It holds true that mortises and tenons are often used in furniture and woodwork. Apparently, they are used more than any other than these. There are hundreds of variations out there in terms of a basic joint, although they all work in a similar fashion.
Mortise in a Glimpse
In case you did not know, a mortise and tenon joint is used in joining two pieces of wood. The process is done at a certain angle (usually 90 degrees) to each other. You would often see this joint in the construction of cabinets, chairs, doors, frames, paneling, tables, and windows, among many others.
There are a good number of ways for you to create a mortise. You can go with a dedicated mortising machine, which can really work very well. But if you want a much quieter method, you can never go wrong with a drill press, especially since it lets you see what exactly you are doing every step of the way.
In its most organic form, a mortise and tenon joint is both simple and strong. You might find a handful of variations of this type of joint, but the most basic one comprises two components:
- the mortise hole, and
- the tenon tongue
What Can You Create Using These Tools?
You certainly know how important a mortise and tenon joint is in the world of woodwork. But what can you exactly create using either a dedicated mortising machine or a drill press? You might think that they are similar in one way or another, but they actually differ in terms of what you can achieve.
A mortising machine gives you the ability to make mortises, although that is pretty much what you do with it. If you want to make mortises using a drill press, you are going to need a mortising attachment. In addition, a drill press enables you to not only make mortises but drill holes as well.
For instance, you are planning to make mortises of up to ½ inches wide. You can do so with a drill press. The latter, however, is not able to provide you the leverage of pushing the mortising chisel right into the stock.
If you are torn between which tool to use – either a mortising machine or a drill press – then you have come to the right place. The section below will give you concrete knowledge about the advantages and disadvantages of using either of them.
Advantages and Disadvantages: Mortising Machine vs Drill Press
Sure, a single machine can be more than capable of solving all your problems. However, the cost of a mortising machine can be a tricky one – be it in space and money. For starters, a mortising machine can breeze through 5/16” and/or 3/8” mortises. And if you plan to make mortises larger, all you have to do is make multiple passes.
Unfortunately, this dedicated machine is not really a go-to thing. Why? For instance, you want to increase the sizes of your mortises. You might notice that the machine itself tends to give up, especially if you resort to an inexpensive one.
If your goal is to create a lot of mortises on a regular basis, then feel free to move forward with a dedicated mortising machine. You can also consider one with a moveable table for more flexibility. If your goal is to obtain a quantum leap in terms of productivity, then you should be more than willing to pay the price.
Using a drill press in creating mortises is not necessarily a modern thing. In fact, the use of it dates back to archaic woodworking techniques. What you probably did not know, however, is that the use of a drill press started to become a recommended one right after efficient drill bits came to the market.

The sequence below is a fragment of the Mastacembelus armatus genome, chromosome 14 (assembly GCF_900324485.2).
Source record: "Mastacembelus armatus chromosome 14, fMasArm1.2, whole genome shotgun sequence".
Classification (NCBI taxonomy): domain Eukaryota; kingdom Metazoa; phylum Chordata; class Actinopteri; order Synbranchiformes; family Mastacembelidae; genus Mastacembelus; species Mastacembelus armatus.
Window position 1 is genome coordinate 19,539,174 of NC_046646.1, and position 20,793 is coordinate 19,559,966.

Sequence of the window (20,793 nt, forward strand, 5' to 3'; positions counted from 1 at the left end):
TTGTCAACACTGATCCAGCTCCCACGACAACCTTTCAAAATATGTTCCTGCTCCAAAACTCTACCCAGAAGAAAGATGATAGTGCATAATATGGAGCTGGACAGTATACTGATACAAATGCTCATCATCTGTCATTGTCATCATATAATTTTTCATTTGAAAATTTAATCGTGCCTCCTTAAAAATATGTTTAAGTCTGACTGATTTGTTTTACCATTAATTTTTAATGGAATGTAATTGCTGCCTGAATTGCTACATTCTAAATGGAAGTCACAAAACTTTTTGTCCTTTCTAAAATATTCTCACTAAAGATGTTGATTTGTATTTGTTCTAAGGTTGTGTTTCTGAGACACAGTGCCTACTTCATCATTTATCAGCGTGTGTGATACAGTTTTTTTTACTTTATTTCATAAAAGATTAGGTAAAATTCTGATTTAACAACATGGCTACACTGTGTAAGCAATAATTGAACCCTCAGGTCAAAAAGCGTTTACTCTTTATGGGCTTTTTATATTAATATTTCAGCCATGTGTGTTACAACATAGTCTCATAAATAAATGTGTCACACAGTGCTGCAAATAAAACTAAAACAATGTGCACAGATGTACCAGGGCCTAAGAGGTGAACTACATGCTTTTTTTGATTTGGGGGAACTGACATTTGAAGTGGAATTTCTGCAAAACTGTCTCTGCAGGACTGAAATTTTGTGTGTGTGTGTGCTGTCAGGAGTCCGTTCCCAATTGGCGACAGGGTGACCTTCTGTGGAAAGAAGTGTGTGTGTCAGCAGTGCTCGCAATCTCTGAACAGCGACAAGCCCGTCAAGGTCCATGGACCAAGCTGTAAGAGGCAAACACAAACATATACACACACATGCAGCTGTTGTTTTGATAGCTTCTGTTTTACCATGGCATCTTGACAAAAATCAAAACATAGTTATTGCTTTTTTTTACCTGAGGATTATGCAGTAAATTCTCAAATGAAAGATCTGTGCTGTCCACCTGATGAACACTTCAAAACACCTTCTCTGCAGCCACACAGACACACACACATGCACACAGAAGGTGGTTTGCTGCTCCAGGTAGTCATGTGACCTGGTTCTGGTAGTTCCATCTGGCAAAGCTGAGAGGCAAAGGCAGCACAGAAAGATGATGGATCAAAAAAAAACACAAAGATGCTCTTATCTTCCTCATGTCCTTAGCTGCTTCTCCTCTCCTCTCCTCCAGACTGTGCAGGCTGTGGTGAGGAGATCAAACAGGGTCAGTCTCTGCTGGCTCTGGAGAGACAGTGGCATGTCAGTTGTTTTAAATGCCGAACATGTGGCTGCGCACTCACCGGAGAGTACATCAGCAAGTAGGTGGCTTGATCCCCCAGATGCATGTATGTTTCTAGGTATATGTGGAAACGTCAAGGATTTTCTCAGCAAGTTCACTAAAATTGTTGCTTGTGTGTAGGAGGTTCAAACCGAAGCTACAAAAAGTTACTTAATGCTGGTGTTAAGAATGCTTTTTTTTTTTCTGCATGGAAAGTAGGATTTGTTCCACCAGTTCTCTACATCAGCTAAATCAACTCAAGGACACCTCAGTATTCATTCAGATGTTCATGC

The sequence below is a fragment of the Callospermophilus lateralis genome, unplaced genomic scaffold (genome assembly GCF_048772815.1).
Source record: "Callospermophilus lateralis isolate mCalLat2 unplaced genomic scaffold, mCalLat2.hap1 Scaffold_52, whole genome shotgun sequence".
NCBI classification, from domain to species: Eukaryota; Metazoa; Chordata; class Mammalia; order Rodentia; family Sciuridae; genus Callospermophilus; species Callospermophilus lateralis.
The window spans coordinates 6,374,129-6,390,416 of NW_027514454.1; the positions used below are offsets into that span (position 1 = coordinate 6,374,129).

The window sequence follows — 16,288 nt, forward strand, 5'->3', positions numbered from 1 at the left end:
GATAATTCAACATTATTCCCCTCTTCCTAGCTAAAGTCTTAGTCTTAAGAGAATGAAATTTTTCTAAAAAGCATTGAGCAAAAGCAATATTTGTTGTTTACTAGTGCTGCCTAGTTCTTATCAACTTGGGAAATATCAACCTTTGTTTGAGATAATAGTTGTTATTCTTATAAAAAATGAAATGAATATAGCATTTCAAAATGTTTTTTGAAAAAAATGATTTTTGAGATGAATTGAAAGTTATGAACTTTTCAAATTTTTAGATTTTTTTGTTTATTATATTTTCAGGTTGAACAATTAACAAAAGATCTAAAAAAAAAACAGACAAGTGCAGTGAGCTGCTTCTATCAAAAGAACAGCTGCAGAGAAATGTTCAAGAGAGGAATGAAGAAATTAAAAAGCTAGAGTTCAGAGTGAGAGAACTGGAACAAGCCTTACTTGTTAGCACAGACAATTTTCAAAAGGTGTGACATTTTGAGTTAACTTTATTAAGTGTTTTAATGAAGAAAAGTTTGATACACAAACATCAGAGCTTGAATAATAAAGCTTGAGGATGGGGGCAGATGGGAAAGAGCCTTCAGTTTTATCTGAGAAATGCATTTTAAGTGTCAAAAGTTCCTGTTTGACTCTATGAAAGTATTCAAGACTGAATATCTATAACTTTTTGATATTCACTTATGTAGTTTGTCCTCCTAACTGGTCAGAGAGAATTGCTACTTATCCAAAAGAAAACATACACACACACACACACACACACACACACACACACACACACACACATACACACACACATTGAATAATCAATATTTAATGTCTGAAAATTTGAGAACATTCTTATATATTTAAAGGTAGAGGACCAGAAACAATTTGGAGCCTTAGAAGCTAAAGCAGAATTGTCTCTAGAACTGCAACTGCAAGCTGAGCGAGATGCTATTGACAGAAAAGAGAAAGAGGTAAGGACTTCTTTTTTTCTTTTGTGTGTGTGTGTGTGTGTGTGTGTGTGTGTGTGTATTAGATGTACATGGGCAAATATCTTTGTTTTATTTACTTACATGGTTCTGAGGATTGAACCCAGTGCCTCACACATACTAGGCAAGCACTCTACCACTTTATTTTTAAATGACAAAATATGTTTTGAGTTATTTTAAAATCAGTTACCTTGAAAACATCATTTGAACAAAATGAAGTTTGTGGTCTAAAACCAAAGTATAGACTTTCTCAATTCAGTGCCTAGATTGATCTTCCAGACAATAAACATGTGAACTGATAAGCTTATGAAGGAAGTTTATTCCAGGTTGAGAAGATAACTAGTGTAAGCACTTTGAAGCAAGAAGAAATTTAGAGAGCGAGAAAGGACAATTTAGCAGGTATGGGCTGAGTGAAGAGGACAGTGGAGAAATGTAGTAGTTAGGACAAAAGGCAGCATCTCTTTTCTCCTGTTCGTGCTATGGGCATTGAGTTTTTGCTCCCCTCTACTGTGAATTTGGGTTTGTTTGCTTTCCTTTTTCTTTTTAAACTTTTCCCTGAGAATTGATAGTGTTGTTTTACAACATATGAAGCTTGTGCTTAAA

Of course, the method you want to go with will always depend on the wood you are working with. The same thing can be said for the number of mortises and the efficiency you want to achieve to get the job done.
A drill press is often used in an attempt to reduce the need for chopping. And since it enables you to remove more wood, the better your productivity is. In most cases, you might want to equip your drill press with a fence and a Forstner bit. Apparently, though, your efficiency with using a drill press solely depends on how efficient and reliable its drilling power is.
So, which tool is the best for mortising?
As you can see, there is no definitive answer here. If you see yourself making projects involving mortise and tenon joints on a regular basis, then a dedicated mortising machine is an ideal option (although you must be willing to pay the price for the best machine).
There is no shame in using a drill press either. Although the result is quite comparable to the aforementioned method, this one right here is not necessarily the fastest or even the cleanest.
The Final Verdict
Since time immemorial, there have been different devices and methods used in creating mortise and tenon joints. And since they are essential in woodworking, it is imperative that you are able to create them in the most efficient and reliable way possible.
Mortises are really straightforward to make. As long as you do not get caught up in the minutiae of making mortises perfect – be it at the bottom or end – the process should not really take that long. Tends, on the other hand, are much easier when it comes to tweaking. This is simply due to the fact that you are able to see what you are doing.
Using either a mortising machine or drill press is completely up to you. If you are more into DIY mortising, then you might want to move forward with the latter. It is inexpensive and capable of getting the job done. But if you are interested in a professional path, a machine specifically designed for mortising is the best way to go.